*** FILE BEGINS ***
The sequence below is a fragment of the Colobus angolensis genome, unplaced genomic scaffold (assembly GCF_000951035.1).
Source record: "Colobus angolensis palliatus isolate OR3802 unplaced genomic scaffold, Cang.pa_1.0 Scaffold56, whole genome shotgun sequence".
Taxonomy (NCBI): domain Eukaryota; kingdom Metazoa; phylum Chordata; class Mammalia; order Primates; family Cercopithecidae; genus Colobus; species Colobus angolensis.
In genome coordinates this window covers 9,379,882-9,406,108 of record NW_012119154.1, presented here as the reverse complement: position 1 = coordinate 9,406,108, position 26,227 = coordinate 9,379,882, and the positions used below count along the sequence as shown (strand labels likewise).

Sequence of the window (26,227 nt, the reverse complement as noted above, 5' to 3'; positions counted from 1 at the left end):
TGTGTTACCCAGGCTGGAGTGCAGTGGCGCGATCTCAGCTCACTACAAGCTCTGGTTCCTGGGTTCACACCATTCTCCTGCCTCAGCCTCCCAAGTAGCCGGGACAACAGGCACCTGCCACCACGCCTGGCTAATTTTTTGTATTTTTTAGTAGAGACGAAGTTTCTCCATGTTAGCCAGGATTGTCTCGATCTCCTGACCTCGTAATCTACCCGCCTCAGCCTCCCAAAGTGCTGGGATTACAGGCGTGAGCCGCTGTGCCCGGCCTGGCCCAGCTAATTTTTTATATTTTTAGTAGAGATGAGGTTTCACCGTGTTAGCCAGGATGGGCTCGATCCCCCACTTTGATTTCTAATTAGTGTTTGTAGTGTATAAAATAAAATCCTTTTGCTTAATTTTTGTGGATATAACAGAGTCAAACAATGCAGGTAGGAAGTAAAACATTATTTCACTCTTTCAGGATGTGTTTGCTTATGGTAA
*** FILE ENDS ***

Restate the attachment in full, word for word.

The sequence below is a fragment of the Colobus angolensis genome, unplaced genomic scaffold (assembly GCF_000951035.1).
Source record: "Colobus angolensis palliatus isolate OR3802 unplaced genomic scaffold, Cang.pa_1.0 Scaffold56, whole genome shotgun sequence".
Taxonomy (NCBI): domain Eukaryota; kingdom Metazoa; phylum Chordata; class Mammalia; order Primates; family Cercopithecidae; genus Colobus; species Colobus angolensis.
In genome coordinates this window covers 9,379,882-9,406,108 of record NW_012119154.1, presented here as the reverse complement: position 1 = coordinate 9,406,108, position 26,227 = coordinate 9,379,882, and the positions used below count along the sequence as shown (strand labels likewise).

Sequence of the window (26,227 nt, the reverse complement as noted above, 5' to 3'; positions counted from 1 at the left end):
TGTGTTACCCAGGCTGGAGTGCAGTGGCGCGATCTCAGCTCACTACAAGCTCTGGTTCCTGGGTTCACACCATTCTCCTGCCTCAGCCTCCCAAGTAGCCGGGACAACAGGCACCTGCCACCACGCCTGGCTAATTTTTTGTATTTTTTAGTAGAGACGAAGTTTCTCCATGTTAGCCAGGATTGTCTCGATCTCCTGACCTCGTAATCTACCCGCCTCAGCCTCCCAAAGTGCTGGGATTACAGGCGTGAGCCGCTGTGCCCGGCCTGGCCCAGCTAATTTTTTATATTTTTAGTAGAGATGAGGTTTCACCGTGTTAGCCAGGATGGGCTCGATCCCCCACTTTGATTTCTAATTAGTGTTTGTAGTGTATAAAATAAAATCCTTTTGCTTAATTTTTGTGGATATAACAGAGTCAAACAATGCAGGTAGGAAGTAAAACATTATTTCACTCTTTCAGGATGTGTTTGCTTATGGTAA